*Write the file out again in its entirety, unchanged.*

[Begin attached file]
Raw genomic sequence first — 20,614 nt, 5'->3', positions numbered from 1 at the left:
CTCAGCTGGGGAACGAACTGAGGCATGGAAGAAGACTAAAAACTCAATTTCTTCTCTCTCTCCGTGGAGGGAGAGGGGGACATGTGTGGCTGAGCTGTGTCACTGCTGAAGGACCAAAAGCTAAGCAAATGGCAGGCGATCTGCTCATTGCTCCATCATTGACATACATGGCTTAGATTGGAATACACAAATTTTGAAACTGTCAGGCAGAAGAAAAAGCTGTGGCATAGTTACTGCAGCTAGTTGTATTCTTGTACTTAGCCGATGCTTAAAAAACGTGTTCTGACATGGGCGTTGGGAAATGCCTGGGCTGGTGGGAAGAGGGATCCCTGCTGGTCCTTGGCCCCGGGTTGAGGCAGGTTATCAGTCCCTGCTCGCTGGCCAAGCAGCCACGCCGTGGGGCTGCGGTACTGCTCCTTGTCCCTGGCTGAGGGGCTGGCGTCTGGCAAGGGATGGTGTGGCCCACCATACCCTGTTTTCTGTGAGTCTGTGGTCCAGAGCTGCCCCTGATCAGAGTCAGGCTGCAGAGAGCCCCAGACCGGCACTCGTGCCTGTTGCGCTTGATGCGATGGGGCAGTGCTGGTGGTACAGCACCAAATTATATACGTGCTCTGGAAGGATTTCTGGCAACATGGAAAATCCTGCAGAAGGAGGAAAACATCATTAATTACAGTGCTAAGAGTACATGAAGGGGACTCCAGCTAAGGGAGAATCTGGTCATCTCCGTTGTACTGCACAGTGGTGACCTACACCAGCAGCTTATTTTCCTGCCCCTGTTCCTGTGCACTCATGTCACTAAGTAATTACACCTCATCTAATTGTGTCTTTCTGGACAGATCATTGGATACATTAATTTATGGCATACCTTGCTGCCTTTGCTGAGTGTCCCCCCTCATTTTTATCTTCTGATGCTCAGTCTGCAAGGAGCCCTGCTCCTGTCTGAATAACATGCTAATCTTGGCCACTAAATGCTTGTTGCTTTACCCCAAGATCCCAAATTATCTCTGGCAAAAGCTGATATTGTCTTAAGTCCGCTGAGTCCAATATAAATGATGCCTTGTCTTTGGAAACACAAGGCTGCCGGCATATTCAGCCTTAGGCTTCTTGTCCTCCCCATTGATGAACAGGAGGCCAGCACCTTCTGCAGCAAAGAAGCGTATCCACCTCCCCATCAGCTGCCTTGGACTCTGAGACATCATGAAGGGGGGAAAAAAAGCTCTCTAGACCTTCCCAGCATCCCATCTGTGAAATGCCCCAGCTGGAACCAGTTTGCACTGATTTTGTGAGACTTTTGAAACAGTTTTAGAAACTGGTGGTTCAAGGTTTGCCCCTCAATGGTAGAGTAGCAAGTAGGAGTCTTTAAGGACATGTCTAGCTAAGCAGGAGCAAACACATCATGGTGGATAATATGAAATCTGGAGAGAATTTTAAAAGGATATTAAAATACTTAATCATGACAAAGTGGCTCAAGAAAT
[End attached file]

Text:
Raw genomic sequence first — 20,614 nt, 5'->3', positions numbered from 1 at the left:
CTCAGCTGGGGAACGAACTGAGGCATGGAAGAAGACTAAAAACTCAATTTCTTCTCTCTCTCCGTGGAGGGAGAGGGGGACATGTGTGGCTGAGCTGTGTCACTGCTGAAGGACCAAAAGCTAAGCAAATGGCAGGCGATCTGCTCATTGCTCCATCATTGACATACATGGCTTAGATTGGAATACACAAATTTTGAAACTGTCAGGCAGAAGAAAAAGCTGTGGCATAGTTACTGCAGCTAGTTGTATTCTTGTACTTAGCCGATGCTTAAAAAACGTGTTCTGACATGGGCGTTGGGAAATGCCTGGGCTGGTGGGAAGAGGGATCCCTGCTGGTCCTTGGCCCCGGGTTGAGGCAGGTTATCAGTCCCTGCTCGCTGGCCAAGCAGCCACGCCGTGGGGCTGCGGTACTGCTCCTTGTCCCTGGCTGAGGGGCTGGCGTCTGGCAAGGGATGGTGTGGCCCACCATACCCTGTTTTCTGTGAGTCTGTGGTCCAGAGCTGCCCCTGATCAGAGTCAGGCTGCAGAGAGCCCCAGACCGGCACTCGTGCCTGTTGCGCTTGATGCGATGGGGCAGTGCTGGTGGTACAGCACCAAATTATATACGTGCTCTGGAAGGATTTCTGGCAACATGGAAAATCCTGCAGAAGGAGGAAAACATCATTAATTACAGTGCTAAGAGTACATGAAGGGGACTCCAGCTAAGGGAGAATCTGGTCATCTCCGTTGTACTGCACAGTGGTGACCTACACCAGCAGCTTATTTTCCTGCCCCTGTTCCTGTGCACTCATGTCACTAAGTAATTACACCTCATCTAATTGTGTCTTTCTGGACAGATCATTGGATACATTAATTTATGGCATACCTTGCTGCCTTTGCTGAGTGTCCCCCCTCATTTTTATCTTCTGATGCTCAGTCTGCAAGGAGCCCTGCTCCTGTCTGAATAACATGCTAATCTTGGCCACTAAATGCTTGTTGCTTTACCCCAAGATCCCAAATTATCTCTGGCAAAAGCTGATATTGTCTTAAGTCCGCTGAGTCCAATATAAATGATGCCTTGTCTTTGGAAACACAAGGCTGCCGGCATATTCAGCCTTAGGCTTCTTGTCCTCCCCATTGATGAACAGGAGGCCAGCACCTTCTGCAGCAAAGAAGCGTATCCACCTCCCCATCAGCTGCCTTGGACTCTGAGACATCATGAAGGGGGGAAAAAAAGCTCTCTAGACCTTCCCAGCATCCCATCTGTGAAATGCCCCAGCTGGAACCAGTTTGCACTGATTTTGTGAGACTTTTGAAACAGTTTTAGAAACTGGTGGTTCAAGGTTTGCCCCTCAATGGTAGAGTAGCAAGTAGGAGTCTTTAAGGACATGTCTAGCTAAGCAGGAGCAAACACATCATGGTGGATAATATGAAATCTGGAGAGAATTTTAAAAGGATATTAAAATACTTAATCATGACAAAGTGGCTCAAGAAAT